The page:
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Removal of the amygdala(s)


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#1 pjmc

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Posted 08 April 2008 - 01:26 AM


I just want to throw this out there, would removing one's amygdala erase symptoms of OCD/anxiety/phobias in a patient who suffers from them? I have heard of epileptic sufferers having theirs removed and this actually stopped the seizures from occuring (these were people who were resistant to drug therapy).

Thanks for any info. And I hope this doesn't scare any of you, just asking out of curiosity.

Take care

#2 niner

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Posted 08 April 2008 - 03:28 AM

I just want to throw this out there, would removing one's amygdala erase symptoms of OCD/anxiety/phobias in a patient who suffers from them? I have heard of epileptic sufferers having theirs removed and this actually stopped the seizures from occuring (these were people who were resistant to drug therapy).

Thanks for any info. And I hope this doesn't scare any of you, just asking out of curiosity.

Interesting idea. What effect did this have on the personality of people who had their amygdala removed? At first glance, it seems like it could be a plus in the modern world...
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#3 drmz

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Posted 08 April 2008 - 06:49 AM

I think you would be less able or not at all able to recognize faces. Probably you'll get something that looks like the capgras syndrome.
I would not recommend it ;)

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#4 JonesGuy

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Posted 08 April 2008 - 12:26 PM

The amygdala is extremely important, and is vital to having an emotional flavour in our experience.
A lot of people think we don't really want emotions, but they're wrong. Emotions are a type of cognitive function and are a form of intelligence. A person losing an amygdala would have a drastic reduction in intelligence and comprehension.

An example: a woman lost a portion of her amydala and no longer experienced fear. Not only that, but she lost the ability to perceive, recognise, or understand fear. An entire branch of understanding was lost to her.

Cognitive Behaviour Therapy, coupled with memory drugs would be far more useful in removing anxiety.
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#5 ADA

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Posted 11 November 2008 - 12:43 AM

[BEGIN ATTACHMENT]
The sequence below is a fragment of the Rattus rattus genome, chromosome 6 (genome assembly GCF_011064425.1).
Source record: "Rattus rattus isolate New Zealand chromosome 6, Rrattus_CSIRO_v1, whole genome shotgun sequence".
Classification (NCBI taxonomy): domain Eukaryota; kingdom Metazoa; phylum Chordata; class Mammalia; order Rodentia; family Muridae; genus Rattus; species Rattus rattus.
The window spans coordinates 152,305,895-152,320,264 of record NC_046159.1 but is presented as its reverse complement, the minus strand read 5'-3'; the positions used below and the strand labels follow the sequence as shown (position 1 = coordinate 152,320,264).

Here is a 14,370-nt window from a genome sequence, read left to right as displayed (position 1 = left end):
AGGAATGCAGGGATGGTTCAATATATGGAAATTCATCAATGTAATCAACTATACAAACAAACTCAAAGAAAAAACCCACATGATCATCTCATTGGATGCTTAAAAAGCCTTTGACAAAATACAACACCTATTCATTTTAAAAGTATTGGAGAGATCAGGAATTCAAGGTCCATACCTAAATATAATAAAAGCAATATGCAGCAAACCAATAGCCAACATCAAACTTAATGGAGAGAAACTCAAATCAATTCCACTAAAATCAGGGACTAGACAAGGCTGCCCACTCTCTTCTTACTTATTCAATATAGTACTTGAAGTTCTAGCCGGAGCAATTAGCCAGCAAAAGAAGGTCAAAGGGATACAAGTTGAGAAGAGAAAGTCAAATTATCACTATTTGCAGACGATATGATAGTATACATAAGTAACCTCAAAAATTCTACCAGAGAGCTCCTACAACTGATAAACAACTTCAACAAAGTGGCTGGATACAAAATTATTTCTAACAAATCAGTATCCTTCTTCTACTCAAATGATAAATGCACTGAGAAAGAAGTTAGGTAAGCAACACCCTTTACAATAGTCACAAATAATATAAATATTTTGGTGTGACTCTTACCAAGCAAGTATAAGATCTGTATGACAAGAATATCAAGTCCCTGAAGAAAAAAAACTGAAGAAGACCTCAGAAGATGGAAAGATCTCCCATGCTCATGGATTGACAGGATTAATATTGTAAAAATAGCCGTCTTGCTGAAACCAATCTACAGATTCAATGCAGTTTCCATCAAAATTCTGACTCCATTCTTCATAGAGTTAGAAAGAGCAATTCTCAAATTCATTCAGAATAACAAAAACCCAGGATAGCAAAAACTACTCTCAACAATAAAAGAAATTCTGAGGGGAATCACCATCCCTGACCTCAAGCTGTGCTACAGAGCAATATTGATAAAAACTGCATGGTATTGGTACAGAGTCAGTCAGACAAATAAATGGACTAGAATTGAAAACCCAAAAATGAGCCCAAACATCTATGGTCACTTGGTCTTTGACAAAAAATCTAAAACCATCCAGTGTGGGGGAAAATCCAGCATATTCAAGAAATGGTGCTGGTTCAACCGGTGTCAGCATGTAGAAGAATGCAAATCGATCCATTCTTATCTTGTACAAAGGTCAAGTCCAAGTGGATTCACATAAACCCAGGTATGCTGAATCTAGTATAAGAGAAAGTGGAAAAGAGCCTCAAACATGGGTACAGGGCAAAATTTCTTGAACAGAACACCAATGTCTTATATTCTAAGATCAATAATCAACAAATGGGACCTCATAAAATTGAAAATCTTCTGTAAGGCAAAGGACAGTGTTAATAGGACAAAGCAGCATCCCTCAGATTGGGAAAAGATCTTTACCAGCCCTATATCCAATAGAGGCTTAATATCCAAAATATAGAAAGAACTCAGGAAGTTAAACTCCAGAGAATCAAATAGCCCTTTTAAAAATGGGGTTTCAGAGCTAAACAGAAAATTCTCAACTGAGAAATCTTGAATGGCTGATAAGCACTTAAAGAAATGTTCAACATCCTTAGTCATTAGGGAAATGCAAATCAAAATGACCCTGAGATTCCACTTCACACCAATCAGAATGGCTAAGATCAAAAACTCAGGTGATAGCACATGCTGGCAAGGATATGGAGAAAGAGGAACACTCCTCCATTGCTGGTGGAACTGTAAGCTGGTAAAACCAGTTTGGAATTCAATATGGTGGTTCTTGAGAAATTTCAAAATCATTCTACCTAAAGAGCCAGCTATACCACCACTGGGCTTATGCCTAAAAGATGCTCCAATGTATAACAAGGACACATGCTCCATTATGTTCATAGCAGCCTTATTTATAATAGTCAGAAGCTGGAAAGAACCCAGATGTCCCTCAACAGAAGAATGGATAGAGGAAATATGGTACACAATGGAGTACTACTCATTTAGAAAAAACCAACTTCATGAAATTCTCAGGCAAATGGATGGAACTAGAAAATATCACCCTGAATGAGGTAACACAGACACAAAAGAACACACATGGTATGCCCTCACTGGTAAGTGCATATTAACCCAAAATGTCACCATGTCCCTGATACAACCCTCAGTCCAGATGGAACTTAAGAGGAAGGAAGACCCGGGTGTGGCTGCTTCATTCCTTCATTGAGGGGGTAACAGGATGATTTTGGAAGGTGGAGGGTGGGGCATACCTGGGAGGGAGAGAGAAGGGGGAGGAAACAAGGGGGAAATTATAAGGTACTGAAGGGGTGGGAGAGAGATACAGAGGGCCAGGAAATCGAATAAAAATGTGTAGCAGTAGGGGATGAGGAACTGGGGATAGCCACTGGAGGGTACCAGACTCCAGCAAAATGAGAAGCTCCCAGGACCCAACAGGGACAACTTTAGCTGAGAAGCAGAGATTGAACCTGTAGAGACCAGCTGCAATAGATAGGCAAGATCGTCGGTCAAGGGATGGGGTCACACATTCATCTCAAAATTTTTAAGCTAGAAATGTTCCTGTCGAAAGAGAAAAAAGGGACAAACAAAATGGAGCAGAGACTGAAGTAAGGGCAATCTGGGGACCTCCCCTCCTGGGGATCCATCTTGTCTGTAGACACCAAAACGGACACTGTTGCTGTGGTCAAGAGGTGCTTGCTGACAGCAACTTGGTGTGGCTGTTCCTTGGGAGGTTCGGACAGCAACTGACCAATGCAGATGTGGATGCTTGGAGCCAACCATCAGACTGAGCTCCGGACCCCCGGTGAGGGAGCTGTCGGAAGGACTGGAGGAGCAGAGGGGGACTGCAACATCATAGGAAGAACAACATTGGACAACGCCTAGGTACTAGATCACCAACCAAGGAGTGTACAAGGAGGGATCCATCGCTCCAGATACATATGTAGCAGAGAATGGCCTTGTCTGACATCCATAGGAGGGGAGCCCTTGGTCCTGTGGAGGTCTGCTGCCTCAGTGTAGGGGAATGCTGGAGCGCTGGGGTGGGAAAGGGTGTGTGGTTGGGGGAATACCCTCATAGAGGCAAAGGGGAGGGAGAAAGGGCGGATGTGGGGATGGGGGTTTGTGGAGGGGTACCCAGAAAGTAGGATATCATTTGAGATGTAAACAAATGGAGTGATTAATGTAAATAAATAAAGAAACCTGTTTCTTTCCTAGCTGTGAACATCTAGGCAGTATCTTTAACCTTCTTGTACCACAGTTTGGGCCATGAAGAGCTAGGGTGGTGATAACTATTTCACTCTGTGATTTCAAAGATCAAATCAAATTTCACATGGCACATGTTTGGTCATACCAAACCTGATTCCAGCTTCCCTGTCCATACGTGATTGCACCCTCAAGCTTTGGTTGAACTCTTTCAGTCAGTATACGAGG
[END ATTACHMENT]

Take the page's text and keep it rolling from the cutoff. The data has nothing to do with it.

I personally believe this is based on each individual situation per their health issues. Personally I have dealt with multiple rapes and one as a gang rape and physical assault and will tell you that prior I was a fearless physically healthy person and since then I have had adrenaline rushes for 12 years of intense fear for my life that it is now damaging my connective tissue and muscles & now I am seeing a cardiologist at age 35 to make sure my heart is intact after all the stress. My amygdala indeed seems to be in serious overdrive due to the unconscious memory of these serious things that happened upon waking up in such shock. Nothing I do helps to make the flooding of fear and cortisol stop. My life has now stopped. I would remove mine in a minute to feel like I used to... That would probably save my life! And I am seriously looking into it.

#6 forever freedom

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Posted 11 November 2008 - 01:01 AM

It will be good if in the future we are able to locate exact areas of the brain that are responsible for any mental condition the person may have and make changes there using nanotech. No more countless years of useless therapy needed for these people...

#7 littlePawn

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Posted 24 June 2017 - 03:21 AM

It's good to keep an open mind about radical treatments for those of us, such as ADA, who suffer from such crippling anxiety that we experience constant adrenaline/cortisol rushes which create heavy cardiovascular stress. People will jump up and say "amygdala removal is a terrible idea". What about the myriad of people that die from cardviovascular disease each day? Did anyone even ponder that a subset of those fatalities could be prevented if those people didn't have fear? Fear to exercise, fear to go the gym, fear to be seen in public walking, fear of social interaction, fear of many things that are not easily understood. Having less emotion may be a compromise, sure, but how much emotion is lost should be weighed as a negative vs the benefits, instead of immediately saying "well look at this side effect, so forget the idea".

 

I believe there's a subtle campaign by big pharma and the government it subsidizes to suppress any and all "scientific" discussion, even on this forum, for anything that alters life extension, mental health, or anything else, that isn't a chemical that you need to take regularly. Even here notice the hype around life extension is always about chemicals. Logically, chemicals as a treatment for OCD/anxiety/phobias or chemicals to increase lifespan seems such a very antiquated method. In the 21st century we should really be more open minded and discussing other alternatives, and ideas such as amygdala removal for mental health purposes shouldn't be shot down instantly without a deeper discussion.